High society (and celbritocracy) backs big society

It was a sight that would have warmed the cockles of David Cameron’s heart. As soul singer Heather Small and ex-England footballer Sol Campbell mingled with guests at London’s Saatchi Gallery last week, they were showing just the kind of commitment to local philanthropy that the Prime Minister is hoping to encourage.

Small and Campbell were among 400 guests at an event organised by the Kensington and Chelsea Foundation to bring wealthy donors together with the charities they support. Since it was launched three years ago, the foundation has raised £500,000 for local charities in the Royal Borough of Kensington and Chelsea, a borough with some of the widest contrasts between rich and poor in the UK. Life expectancy is nearly 11 years lower in the most deprived parts of the borough than the richest, for example (the borough motto is “Quam Bonum in Unum Habitare”, translating roughly as “how good it is to dwell in unity”).

The widely differing circumstances of the borough’s residents were very much on display at the fundraising night, thanks to an exhibition of inspiring photos by members of the Chelsea Estates Youth Project, set up to help marginalised young people. The We are Photo Girls exhibition showcased the work of young people who learned to run their own fashion shoots through the project.

Image from the Chelsea Estates Youth Project, showcased at the Royal Borough philanthropic event

The foundation’s role, explains director Jeremy Raphaely, is to match wealthy donors with charities which are really making a difference on their doorstep. “I have lived in this borough for 40 years and it struck me as odd that charities were getting funding from the local authority, the PCT, the lottery or grant-giving trusts but had no connection with local residents,” he says. “And local residents had very little idea that they were there, let alone any connection with them. But once you introduce them, you get a very positive response.We help donors to focus on areas that interest them, whether it’s youth, education or older people, environment or the arts. We can make a very direct connection between the charities and local donors and their involvement can really make a difference to people’s lives.”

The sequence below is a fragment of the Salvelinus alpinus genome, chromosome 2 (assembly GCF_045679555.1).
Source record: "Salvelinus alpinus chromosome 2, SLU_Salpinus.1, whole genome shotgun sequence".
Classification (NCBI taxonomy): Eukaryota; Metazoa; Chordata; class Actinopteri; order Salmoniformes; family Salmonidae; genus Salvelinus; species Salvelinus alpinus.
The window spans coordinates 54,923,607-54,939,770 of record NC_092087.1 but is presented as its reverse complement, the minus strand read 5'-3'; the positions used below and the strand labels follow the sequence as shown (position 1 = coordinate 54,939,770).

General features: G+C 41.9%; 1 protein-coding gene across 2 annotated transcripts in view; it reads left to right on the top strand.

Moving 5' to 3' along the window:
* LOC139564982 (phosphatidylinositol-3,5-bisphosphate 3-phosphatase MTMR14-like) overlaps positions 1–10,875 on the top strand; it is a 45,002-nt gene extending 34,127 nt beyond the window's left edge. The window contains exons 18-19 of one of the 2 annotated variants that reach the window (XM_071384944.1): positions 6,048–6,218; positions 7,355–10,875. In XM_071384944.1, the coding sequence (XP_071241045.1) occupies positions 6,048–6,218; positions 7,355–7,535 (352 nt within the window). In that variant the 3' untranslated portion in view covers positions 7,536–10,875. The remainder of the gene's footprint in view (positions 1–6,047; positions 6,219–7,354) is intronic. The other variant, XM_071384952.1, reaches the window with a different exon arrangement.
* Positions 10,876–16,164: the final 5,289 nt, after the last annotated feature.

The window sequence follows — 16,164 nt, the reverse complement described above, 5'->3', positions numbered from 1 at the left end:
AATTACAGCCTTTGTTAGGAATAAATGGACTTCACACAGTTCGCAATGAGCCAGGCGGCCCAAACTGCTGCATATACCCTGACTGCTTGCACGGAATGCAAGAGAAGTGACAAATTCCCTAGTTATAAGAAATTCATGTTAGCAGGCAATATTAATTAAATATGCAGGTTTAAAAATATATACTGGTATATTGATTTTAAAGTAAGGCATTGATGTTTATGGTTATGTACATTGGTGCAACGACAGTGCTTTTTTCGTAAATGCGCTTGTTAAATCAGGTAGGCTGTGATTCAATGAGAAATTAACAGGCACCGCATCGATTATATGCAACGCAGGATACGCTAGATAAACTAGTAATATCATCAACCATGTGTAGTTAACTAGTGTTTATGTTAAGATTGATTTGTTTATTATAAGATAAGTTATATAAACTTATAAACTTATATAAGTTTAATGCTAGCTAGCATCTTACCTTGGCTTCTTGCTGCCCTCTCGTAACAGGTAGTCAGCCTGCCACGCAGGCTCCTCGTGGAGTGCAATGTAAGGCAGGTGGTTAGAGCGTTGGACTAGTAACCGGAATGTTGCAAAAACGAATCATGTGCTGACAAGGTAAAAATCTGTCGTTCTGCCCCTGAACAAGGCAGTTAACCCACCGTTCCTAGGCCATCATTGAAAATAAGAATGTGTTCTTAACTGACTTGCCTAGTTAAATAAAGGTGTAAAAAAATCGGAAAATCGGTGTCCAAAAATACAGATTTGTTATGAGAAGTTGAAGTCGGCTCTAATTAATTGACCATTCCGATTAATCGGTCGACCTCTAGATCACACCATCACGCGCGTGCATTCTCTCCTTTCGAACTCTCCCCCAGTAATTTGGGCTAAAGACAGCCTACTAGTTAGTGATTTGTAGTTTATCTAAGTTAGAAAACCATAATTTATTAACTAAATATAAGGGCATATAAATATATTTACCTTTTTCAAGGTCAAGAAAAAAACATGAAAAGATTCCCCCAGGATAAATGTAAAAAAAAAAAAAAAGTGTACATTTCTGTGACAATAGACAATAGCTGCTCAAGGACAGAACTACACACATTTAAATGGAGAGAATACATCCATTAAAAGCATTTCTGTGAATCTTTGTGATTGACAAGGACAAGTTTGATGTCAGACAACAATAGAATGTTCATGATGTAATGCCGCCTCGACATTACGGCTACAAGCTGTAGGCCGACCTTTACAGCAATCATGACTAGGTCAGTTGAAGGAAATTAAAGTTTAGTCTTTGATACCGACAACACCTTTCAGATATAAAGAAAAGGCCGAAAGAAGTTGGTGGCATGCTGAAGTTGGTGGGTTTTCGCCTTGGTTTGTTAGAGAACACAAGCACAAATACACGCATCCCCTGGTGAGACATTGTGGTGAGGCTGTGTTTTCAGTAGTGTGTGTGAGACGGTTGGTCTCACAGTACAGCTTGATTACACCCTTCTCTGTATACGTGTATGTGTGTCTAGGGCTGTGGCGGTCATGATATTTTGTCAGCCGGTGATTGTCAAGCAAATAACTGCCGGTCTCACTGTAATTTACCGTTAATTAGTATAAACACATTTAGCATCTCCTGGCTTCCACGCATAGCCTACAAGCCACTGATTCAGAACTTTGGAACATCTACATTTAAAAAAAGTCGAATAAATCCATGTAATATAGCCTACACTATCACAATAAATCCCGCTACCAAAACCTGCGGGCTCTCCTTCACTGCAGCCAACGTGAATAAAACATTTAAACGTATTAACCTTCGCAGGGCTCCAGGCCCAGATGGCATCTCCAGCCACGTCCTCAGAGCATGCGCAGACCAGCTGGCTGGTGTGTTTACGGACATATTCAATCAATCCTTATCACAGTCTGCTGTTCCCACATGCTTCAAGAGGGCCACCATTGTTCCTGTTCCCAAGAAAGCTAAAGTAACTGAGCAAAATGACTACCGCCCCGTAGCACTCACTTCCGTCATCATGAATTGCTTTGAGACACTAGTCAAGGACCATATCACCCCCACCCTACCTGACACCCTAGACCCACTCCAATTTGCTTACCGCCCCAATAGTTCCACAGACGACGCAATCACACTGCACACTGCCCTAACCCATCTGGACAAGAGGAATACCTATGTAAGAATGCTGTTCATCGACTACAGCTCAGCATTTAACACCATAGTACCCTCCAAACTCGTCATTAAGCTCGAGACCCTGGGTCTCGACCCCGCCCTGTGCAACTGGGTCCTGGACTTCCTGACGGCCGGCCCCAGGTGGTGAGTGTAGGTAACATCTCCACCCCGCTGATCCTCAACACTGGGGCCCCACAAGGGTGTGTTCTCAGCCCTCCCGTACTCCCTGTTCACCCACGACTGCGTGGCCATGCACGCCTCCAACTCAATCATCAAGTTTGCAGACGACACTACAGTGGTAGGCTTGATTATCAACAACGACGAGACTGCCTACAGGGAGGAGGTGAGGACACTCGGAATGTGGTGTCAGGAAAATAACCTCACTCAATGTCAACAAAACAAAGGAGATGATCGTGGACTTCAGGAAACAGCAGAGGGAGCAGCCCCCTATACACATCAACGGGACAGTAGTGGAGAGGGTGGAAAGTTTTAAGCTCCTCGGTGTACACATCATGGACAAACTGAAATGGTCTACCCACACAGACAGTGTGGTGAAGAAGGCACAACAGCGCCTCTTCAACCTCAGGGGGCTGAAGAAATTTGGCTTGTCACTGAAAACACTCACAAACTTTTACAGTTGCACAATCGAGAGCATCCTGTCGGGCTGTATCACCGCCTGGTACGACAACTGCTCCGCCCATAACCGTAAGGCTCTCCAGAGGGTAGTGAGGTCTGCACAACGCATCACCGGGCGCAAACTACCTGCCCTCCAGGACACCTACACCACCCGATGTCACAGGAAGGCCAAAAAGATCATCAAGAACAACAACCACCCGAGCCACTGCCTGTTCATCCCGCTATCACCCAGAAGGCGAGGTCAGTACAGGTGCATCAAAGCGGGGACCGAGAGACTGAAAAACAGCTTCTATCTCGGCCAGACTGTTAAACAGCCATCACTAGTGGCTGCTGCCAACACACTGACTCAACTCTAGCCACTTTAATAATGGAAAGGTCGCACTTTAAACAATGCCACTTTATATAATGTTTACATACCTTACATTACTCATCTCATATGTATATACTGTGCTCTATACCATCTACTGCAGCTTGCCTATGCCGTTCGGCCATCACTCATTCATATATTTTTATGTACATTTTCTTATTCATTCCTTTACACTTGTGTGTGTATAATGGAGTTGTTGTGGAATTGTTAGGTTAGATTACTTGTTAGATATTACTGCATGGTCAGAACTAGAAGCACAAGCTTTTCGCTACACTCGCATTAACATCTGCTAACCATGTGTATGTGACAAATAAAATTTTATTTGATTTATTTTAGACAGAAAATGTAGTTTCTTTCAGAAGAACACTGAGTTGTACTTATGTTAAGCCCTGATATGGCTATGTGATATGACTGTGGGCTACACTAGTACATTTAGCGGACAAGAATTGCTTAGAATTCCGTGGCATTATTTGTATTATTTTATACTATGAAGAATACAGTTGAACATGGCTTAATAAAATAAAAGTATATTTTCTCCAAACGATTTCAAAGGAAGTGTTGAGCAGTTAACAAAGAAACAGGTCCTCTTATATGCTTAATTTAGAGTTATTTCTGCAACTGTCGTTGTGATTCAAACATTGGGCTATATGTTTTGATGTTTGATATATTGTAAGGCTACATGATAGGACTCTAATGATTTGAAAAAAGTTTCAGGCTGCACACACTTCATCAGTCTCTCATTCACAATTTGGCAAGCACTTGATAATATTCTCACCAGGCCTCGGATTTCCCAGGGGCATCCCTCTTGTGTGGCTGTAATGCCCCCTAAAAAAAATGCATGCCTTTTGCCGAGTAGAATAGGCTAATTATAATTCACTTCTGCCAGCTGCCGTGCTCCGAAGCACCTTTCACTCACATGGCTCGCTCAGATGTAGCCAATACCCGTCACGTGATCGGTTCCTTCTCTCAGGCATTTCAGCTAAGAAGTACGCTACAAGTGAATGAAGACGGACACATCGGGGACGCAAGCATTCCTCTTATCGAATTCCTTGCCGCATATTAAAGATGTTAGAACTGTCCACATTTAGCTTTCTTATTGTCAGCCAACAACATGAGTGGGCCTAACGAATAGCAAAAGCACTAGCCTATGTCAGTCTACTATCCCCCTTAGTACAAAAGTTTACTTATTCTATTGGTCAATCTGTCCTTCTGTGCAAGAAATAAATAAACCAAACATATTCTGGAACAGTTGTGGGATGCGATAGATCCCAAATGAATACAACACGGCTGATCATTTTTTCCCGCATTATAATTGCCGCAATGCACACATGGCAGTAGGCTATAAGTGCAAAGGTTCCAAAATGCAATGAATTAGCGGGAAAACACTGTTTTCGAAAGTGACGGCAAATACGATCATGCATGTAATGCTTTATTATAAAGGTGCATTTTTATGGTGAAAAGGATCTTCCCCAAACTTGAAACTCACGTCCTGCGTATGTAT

Another image from the Chelsea Estates Youth Project

The foundation’s approach is one that chimes with the government’s push to encourage the UK’s highest earners to give more. The potential is certainly there. The independent Philanthropy Review Board, set up by Cameron last year, says those earning more than £200,000 a year give on average £2 to charity for every £1,000 they earn – compared with £90 for every £1,000 among similar high earners in the US. A culture shift encouraging people to give more – and making it easier for them to do so – could bring in an extra £2 billion for charities by 2015, the review suggested. And it’s the local approach such as that in Kensington and Chelsea that may well have the most success.

As a report by Coutts bank this week points out, almost four in five philanthropists support local charities. Marcelle Speller, one of the stars of TV’s Secret Millionaires, sums up the appeal from the donor’s perspective, writing in the report: “Local philanthropy gives me a sense of community, of belonging, and it recharges me. You can see that you are giving effectively, and have the most joyous, enriching experiences.”

So will a reinvigorated philanthropic community be able take the strain as public funding is cut? Certainly Jeremy Raphaely believes that it’s the tough economic environment that’s helping to encourage some donors to reach for their chequebook, rather than necessarily a real sense of heeding David Cameron’s Big Soceity rallying call. “I don’t know how much people are moved by a slogan like the Big Society – people are even sceptical,” he says. “But they realise charities in general are having a rough time. Funding is being cut back but the causes are as big and as critical as they ever were.”

The Big Society may now be a discredited brand, notable by its absence from the debate at this week’s Conservative conference. But for people like Raphaely, who says “we like to think we had the idea before David Cameron did”, the driving impulse behind it remains. “We do all have a community responsibility. It’s not just the homeless or the disabled – it’s our homeless and our disabled. We are trying to nurture that personal feeling of involvement and commitment.”

About Kate Murray

Kate Murray is a freelance writer and editor, specialising in social affairs and housing. She is the ex-editor of Inside Housing magazine and edits the HQN (Housing Quality Network) governance magazine, The Governor.
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